The photo has been used for illustrative purposes.
Mariecar Jara-Puyod, Senior Reporter
An internationally-known sustainability strategist who set foot in Al Ain, Abu Dhabi in 1982—at the start of his career—to become the Preventive Medicine chief of Tawam Hospital, has found a means to solve the prevailing global crisis on the single use plastics and the marginalisation of women and girls.
Gulf Today interviewed Prof. Martin Blake on Monday in Dubai where he also presented his “The Journey Towards Replacing Single-Use Plastic” before select food & beverage (F&B) industry players.
Pierchic in Al Qasr Hotel hosted the gathering in celebration of Earth Day. Earth Day has become a world event since first observed on April 22, 1970 in the US. The proponent was Wisconsin Sen. Gaylord Nelson, supported by California Rep. Pete McCloskey and Harvard University-environmentalist/solar power advocate Denis Allen Hayes.
Blake’s transformation from a Preventive Medicine/Public Health person to one who encourages and assists communities upscale the world’s limited resources into goods of recyclable materials is on the basis that society can never disjoint these two with environment and ecology.
“A lot has changed. There has been significant attention given to climate change, to the single-use or ocean-bound plastics,” said the Doctorate in Sustainable Business degree holder.
Blake who had set up the Blue Planet Environmental Solutions (into solid waste/water management) in his current home Singapore said his interest in plastics was propelled during his six-year stint at Aramco (Saudi Arabia).
That was where he discovered how the labour-and-infrastructure-intensive oil sector is related to plastics production.
One of the components of plastics is oil and so the caution to everyone, specifically those in the F&B industry: “We must seriously consider this.”
According to Blake, all plastics remain hazardous to everyone by way of the food chain, when all these become “micro-plastics” when disposed in all the bodies of water all over the world and consequently consumed by all the sea animals which mistake “micro-plastics” for planktons and “micro-planktons.”
It is for this reason that Blake established the non-profit organisation Embodhi Foundation, also headquartered in Singapore, which has helped transform the lives of women and their families in the poverty-stricken areas of India, Sri Lanka and recently in VietNam with the up-scaling of all single-use plastics into products of added value.
“We have to ascribe value to all the plastics in the world. It can be done.”
The Embodhi mission and goals are linked with the United Nations Sustainability Development Goals of No Poverty, Good Health and Well-Being, Gender Equality, and Reduction of Inequality.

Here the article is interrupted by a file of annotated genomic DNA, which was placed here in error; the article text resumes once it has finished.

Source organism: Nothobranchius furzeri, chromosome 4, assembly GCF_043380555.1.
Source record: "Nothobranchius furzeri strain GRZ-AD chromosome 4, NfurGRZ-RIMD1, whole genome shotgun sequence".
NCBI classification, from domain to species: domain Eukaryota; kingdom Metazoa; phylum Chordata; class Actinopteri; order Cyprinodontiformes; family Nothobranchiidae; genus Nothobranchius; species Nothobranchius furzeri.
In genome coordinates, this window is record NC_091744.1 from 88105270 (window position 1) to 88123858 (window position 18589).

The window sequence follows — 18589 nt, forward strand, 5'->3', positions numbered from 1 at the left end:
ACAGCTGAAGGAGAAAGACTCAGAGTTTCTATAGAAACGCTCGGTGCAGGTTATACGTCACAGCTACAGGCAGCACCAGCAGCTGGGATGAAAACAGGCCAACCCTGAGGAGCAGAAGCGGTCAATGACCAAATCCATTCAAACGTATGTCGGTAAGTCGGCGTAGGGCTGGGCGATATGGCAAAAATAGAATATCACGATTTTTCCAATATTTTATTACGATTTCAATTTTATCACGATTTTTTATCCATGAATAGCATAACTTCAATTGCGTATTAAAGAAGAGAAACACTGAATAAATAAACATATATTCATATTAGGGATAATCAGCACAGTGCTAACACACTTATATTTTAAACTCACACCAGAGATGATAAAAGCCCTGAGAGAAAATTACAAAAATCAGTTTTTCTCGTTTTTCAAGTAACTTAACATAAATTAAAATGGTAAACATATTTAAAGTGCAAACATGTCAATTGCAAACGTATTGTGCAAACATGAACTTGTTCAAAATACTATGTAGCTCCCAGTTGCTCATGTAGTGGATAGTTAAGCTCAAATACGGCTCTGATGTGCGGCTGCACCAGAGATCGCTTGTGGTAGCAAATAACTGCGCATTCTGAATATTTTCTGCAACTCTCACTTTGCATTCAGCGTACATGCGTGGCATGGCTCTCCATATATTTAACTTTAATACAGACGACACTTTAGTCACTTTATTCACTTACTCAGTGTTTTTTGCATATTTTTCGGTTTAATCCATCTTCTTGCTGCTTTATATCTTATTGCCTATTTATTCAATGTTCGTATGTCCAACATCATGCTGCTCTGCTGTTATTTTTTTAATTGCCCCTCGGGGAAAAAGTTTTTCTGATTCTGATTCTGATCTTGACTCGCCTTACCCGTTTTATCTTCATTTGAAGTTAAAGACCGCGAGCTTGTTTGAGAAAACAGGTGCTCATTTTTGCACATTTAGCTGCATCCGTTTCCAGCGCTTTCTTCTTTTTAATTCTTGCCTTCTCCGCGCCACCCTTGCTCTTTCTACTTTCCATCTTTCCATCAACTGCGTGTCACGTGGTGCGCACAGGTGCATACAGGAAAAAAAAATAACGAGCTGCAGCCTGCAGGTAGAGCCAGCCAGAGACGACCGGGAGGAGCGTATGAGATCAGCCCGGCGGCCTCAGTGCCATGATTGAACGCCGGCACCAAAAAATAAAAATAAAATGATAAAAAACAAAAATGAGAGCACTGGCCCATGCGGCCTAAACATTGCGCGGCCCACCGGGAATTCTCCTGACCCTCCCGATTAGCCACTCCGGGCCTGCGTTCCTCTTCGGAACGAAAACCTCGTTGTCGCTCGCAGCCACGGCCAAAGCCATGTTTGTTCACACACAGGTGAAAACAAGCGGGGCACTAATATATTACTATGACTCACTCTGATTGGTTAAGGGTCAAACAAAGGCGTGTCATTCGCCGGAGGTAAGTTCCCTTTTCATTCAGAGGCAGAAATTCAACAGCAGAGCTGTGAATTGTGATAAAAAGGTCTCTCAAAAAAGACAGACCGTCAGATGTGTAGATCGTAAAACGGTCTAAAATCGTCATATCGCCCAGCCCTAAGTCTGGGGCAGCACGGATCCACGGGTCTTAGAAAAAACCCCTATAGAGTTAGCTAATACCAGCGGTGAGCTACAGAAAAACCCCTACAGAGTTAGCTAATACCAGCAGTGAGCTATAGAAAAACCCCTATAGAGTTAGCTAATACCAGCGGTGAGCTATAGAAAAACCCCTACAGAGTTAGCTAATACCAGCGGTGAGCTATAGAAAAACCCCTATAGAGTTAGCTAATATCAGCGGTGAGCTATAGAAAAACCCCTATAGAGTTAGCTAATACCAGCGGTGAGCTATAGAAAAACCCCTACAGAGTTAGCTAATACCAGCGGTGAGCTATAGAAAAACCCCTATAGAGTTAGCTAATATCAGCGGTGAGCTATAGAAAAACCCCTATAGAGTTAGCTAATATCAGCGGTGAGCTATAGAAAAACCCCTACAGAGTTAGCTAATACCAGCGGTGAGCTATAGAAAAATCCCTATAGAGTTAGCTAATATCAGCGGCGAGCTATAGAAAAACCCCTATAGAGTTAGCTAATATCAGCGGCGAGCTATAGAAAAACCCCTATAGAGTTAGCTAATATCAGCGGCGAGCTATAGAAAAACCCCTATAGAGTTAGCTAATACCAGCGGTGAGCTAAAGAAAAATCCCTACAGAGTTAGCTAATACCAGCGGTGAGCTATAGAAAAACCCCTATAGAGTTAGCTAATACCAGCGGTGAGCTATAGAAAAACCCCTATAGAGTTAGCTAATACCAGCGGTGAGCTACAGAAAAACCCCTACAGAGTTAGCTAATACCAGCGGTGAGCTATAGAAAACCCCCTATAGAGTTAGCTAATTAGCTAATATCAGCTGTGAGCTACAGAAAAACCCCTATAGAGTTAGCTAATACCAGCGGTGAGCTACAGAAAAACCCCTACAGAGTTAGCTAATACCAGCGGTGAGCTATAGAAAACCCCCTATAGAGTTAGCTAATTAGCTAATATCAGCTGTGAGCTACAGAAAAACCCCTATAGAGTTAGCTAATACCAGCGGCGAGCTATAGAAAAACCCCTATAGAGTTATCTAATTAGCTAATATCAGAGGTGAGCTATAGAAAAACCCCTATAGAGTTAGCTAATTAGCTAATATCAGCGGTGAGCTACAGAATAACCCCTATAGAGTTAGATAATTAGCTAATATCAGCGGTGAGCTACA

From the interview and on his take on the heaps of food wastes generated by the F&B sector every day, Blake said the stakeholders may whip the “50 to 60 per cent” leftovers from all the full buffets every day into methane gas—to be utilised for cooking and electricity—by way of anaerobic conditions within their facilities.
From the panel discussion, Pierchic general manager Luca Gagliardi said they have discarded all single-used plastics and replaced these with potato-based and cornstarch-based plastics. Their straws are not made of plastics from Indonesia.
The First Group F&B director Duncan Fraser-Smith said the company started using a technology whereby they produce their own drinking water with recyclable bottle containers. They stopped offering buffets in one of their outlets. They use “I am not plastic” straws from Indonesia.
The theme for “Earth Day 2019” was “Protect Our Species.”
The goals are to “educate and raise awareness about the accelerating rate of extinction of millions of species and the causes and consequences of this phenomenon; achieve major policy victories that protect broad groups of species and individual species and their habitats; build and activate a global movement that embraces nature and its values; and encourage individual actions such as adopting aplant-based diet and stopping pesticide and herbicide use.
A Zayed Military Academy (Abu Dhabi)-funded landmark study, said to be the “largest” thus far accomplished in the UAE with 33,327 young adult Emirati men as “study subjects,” has shown a worrying picture of obesity and diabetes.
Sheikh Nahyan said, "Yoga encourages an attitude that looks towards a common humanity as an extension of the ancient principle of Vasudhaiva Kutumbakam.”
The battle against obesity in the UAE is far from over, warn healthcare professionals at Bareen International Hospital in Mohammad Bin Zayed City, Abu Dhabi. With 30% of the world’s population being obese or overweight (according to the World Health Organisation), the figures are more alarming in the Middle East. The prevalence of obesity in children and adolescents ranges from 5% to 14% in males and from 3% to 18% in females. Furthermore, in the UAE for example, obesity levels are as high as 37% of the population.
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